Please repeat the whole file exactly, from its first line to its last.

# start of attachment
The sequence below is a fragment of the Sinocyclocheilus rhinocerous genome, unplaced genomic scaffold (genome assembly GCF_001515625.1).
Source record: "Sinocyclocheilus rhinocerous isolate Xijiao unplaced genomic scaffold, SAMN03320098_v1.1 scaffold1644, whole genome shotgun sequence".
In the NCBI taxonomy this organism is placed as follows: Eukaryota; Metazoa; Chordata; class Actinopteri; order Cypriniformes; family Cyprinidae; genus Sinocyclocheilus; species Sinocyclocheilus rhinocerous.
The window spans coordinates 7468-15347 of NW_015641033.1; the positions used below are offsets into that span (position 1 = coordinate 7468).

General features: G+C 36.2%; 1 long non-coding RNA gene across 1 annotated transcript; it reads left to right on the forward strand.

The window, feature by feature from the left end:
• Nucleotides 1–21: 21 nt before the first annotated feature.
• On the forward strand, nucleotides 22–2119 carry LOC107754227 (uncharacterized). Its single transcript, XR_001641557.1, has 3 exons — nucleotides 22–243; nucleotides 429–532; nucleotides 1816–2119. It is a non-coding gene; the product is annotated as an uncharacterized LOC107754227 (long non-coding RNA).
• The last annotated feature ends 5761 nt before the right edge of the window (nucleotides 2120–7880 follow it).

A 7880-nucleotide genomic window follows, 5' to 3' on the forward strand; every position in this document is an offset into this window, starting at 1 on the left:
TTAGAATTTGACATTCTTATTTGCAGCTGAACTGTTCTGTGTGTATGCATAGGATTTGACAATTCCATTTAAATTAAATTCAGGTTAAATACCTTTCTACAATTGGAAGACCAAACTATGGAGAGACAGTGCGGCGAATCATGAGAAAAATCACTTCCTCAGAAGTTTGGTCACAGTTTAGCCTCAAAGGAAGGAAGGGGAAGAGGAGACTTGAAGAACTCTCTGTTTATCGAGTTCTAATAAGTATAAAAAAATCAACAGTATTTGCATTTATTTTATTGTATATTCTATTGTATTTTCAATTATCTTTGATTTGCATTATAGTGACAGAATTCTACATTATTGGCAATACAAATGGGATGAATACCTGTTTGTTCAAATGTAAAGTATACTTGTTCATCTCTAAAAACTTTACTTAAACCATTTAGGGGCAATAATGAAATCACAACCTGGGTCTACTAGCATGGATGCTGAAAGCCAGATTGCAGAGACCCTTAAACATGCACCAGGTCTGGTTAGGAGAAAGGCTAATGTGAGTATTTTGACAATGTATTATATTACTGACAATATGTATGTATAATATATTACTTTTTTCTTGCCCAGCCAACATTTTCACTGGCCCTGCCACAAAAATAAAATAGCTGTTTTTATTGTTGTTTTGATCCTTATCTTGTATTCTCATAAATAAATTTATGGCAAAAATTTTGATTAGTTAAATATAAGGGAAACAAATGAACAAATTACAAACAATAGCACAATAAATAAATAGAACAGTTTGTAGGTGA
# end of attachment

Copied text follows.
The sequence below is a fragment of the Sinocyclocheilus rhinocerous genome, unplaced genomic scaffold (genome assembly GCF_001515625.1).
Source record: "Sinocyclocheilus rhinocerous isolate Xijiao unplaced genomic scaffold, SAMN03320098_v1.1 scaffold1644, whole genome shotgun sequence".
In the NCBI taxonomy this organism is placed as follows: Eukaryota; Metazoa; Chordata; class Actinopteri; order Cypriniformes; family Cyprinidae; genus Sinocyclocheilus; species Sinocyclocheilus rhinocerous.
The window spans coordinates 7468-15347 of NW_015641033.1; the positions used below are offsets into that span (position 1 = coordinate 7468).

General features: G+C 36.2%; 1 long non-coding RNA gene across 1 annotated transcript; it reads left to right on the forward strand.

The window, feature by feature from the left end:
• Nucleotides 1–21: 21 nt before the first annotated feature.
• On the forward strand, nucleotides 22–2119 carry LOC107754227 (uncharacterized). Its single transcript, XR_001641557.1, has 3 exons — nucleotides 22–243; nucleotides 429–532; nucleotides 1816–2119. It is a non-coding gene; the product is annotated as an uncharacterized LOC107754227 (long non-coding RNA).
• The last annotated feature ends 5761 nt before the right edge of the window (nucleotides 2120–7880 follow it).

A 7880-nucleotide genomic window follows, 5' to 3' on the forward strand; every position in this document is an offset into this window, starting at 1 on the left:
TTAGAATTTGACATTCTTATTTGCAGCTGAACTGTTCTGTGTGTATGCATAGGATTTGACAATTCCATTTAAATTAAATTCAGGTTAAATACCTTTCTACAATTGGAAGACCAAACTATGGAGAGACAGTGCGGCGAATCATGAGAAAAATCACTTCCTCAGAAGTTTGGTCACAGTTTAGCCTCAAAGGAAGGAAGGGGAAGAGGAGACTTGAAGAACTCTCTGTTTATCGAGTTCTAATAAGTATAAAAAAATCAACAGTATTTGCATTTATTTTATTGTATATTCTATTGTATTTTCAATTATCTTTGATTTGCATTATAGTGACAGAATTCTACATTATTGGCAATACAAATGGGATGAATACCTGTTTGTTCAAATGTAAAGTATACTTGTTCATCTCTAAAAACTTTACTTAAACCATTTAGGGGCAATAATGAAATCACAACCTGGGTCTACTAGCATGGATGCTGAAAGCCAGATTGCAGAGACCCTTAAACATGCACCAGGTCTGGTTAGGAGAAAGGCTAATGTGAGTATTTTGACAATGTATTATATTACTGACAATATGTATGTATAATATATTACTTTTTTCTTGCCCAGCCAACATTTTCACTGGCCCTGCCACAAAAATAAAATAGCTGTTTTTATTGTTGTTTTGATCCTTATCTTGTATTCTCATAAATAAATTTATGGCAAAAATTTTGATTAGTTAAATATAAGGGAAACAAATGAACAAATTACAAACAATAGCACAATAAATAAATAGAACAGTTTGTAGGTGA